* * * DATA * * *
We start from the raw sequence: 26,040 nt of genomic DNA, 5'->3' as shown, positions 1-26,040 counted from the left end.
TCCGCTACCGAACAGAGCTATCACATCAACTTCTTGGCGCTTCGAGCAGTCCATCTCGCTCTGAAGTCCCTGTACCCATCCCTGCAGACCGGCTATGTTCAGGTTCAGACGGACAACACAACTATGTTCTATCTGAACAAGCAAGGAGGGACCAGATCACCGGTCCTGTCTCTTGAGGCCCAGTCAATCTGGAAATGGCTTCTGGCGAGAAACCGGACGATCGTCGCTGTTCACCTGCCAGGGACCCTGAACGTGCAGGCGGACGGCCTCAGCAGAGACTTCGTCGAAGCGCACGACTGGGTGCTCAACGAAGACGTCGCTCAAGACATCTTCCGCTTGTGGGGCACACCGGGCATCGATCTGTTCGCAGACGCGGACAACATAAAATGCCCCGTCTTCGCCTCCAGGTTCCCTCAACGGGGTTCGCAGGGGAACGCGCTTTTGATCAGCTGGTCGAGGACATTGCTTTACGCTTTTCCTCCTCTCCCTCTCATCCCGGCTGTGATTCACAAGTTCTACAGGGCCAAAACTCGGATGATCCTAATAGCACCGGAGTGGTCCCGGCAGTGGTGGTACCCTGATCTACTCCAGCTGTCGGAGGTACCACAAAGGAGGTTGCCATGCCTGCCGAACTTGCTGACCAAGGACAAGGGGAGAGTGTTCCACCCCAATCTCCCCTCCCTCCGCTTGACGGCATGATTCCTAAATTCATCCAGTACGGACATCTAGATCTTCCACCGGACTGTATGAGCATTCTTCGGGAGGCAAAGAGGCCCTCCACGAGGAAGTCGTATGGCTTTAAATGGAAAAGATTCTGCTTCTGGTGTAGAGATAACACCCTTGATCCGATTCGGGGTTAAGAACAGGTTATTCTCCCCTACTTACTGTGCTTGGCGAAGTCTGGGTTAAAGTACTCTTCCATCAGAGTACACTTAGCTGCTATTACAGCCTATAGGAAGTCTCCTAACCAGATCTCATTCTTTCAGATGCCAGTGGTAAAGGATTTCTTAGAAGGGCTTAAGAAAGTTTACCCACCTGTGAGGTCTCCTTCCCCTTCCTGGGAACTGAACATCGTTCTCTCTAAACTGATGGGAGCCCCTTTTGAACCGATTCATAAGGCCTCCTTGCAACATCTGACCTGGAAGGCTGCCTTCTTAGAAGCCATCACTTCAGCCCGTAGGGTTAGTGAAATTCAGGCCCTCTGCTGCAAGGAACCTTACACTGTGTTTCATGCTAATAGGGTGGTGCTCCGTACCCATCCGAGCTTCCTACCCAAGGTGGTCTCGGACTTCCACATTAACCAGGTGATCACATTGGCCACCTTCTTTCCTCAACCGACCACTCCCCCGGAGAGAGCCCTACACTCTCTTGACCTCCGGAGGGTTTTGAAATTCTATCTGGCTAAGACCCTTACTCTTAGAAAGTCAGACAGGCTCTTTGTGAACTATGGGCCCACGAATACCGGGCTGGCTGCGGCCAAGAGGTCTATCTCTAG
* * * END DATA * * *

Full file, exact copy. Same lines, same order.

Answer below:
We start from the raw sequence: 26,040 nt of genomic DNA, 5'->3' as shown, positions 1-26,040 counted from the left end.
TCCGCTACCGAACAGAGCTATCACATCAACTTCTTGGCGCTTCGAGCAGTCCATCTCGCTCTGAAGTCCCTGTACCCATCCCTGCAGACCGGCTATGTTCAGGTTCAGACGGACAACACAACTATGTTCTATCTGAACAAGCAAGGAGGGACCAGATCACCGGTCCTGTCTCTTGAGGCCCAGTCAATCTGGAAATGGCTTCTGGCGAGAAACCGGACGATCGTCGCTGTTCACCTGCCAGGGACCCTGAACGTGCAGGCGGACGGCCTCAGCAGAGACTTCGTCGAAGCGCACGACTGGGTGCTCAACGAAGACGTCGCTCAAGACATCTTCCGCTTGTGGGGCACACCGGGCATCGATCTGTTCGCAGACGCGGACAACATAAAATGCCCCGTCTTCGCCTCCAGGTTCCCTCAACGGGGTTCGCAGGGGAACGCGCTTTTGATCAGCTGGTCGAGGACATTGCTTTACGCTTTTCCTCCTCTCCCTCTCATCCCGGCTGTGATTCACAAGTTCTACAGGGCCAAAACTCGGATGATCCTAATAGCACCGGAGTGGTCCCGGCAGTGGTGGTACCCTGATCTACTCCAGCTGTCGGAGGTACCACAAAGGAGGTTGCCATGCCTGCCGAACTTGCTGACCAAGGACAAGGGGAGAGTGTTCCACCCCAATCTCCCCTCCCTCCGCTTGACGGCATGATTCCTAAATTCATCCAGTACGGACATCTAGATCTTCCACCGGACTGTATGAGCATTCTTCGGGAGGCAAAGAGGCCCTCCACGAGGAAGTCGTATGGCTTTAAATGGAAAAGATTCTGCTTCTGGTGTAGAGATAACACCCTTGATCCGATTCGGGGTTAAGAACAGGTTATTCTCCCCTACTTACTGTGCTTGGCGAAGTCTGGGTTAAAGTACTCTTCCATCAGAGTACACTTAGCTGCTATTACAGCCTATAGGAAGTCTCCTAACCAGATCTCATTCTTTCAGATGCCAGTGGTAAAGGATTTCTTAGAAGGGCTTAAGAAAGTTTACCCACCTGTGAGGTCTCCTTCCCCTTCCTGGGAACTGAACATCGTTCTCTCTAAACTGATGGGAGCCCCTTTTGAACCGATTCATAAGGCCTCCTTGCAACATCTGACCTGGAAGGCTGCCTTCTTAGAAGCCATCACTTCAGCCCGTAGGGTTAGTGAAATTCAGGCCCTCTGCTGCAAGGAACCTTACACTGTGTTTCATGCTAATAGGGTGGTGCTCCGTACCCATCCGAGCTTCCTACCCAAGGTGGTCTCGGACTTCCACATTAACCAGGTGATCACATTGGCCACCTTCTTTCCTCAACCGACCACTCCCCCGGAGAGAGCCCTACACTCTCTTGACCTCCGGAGGGTTTTGAAATTCTATCTGGCTAAGACCCTTACTCTTAGAAAGTCAGACAGGCTCTTTGTGAACTATGGGCCCACGAATACCGGGCTGGCTGCGGCCAAGAGGTCTATCTCTAG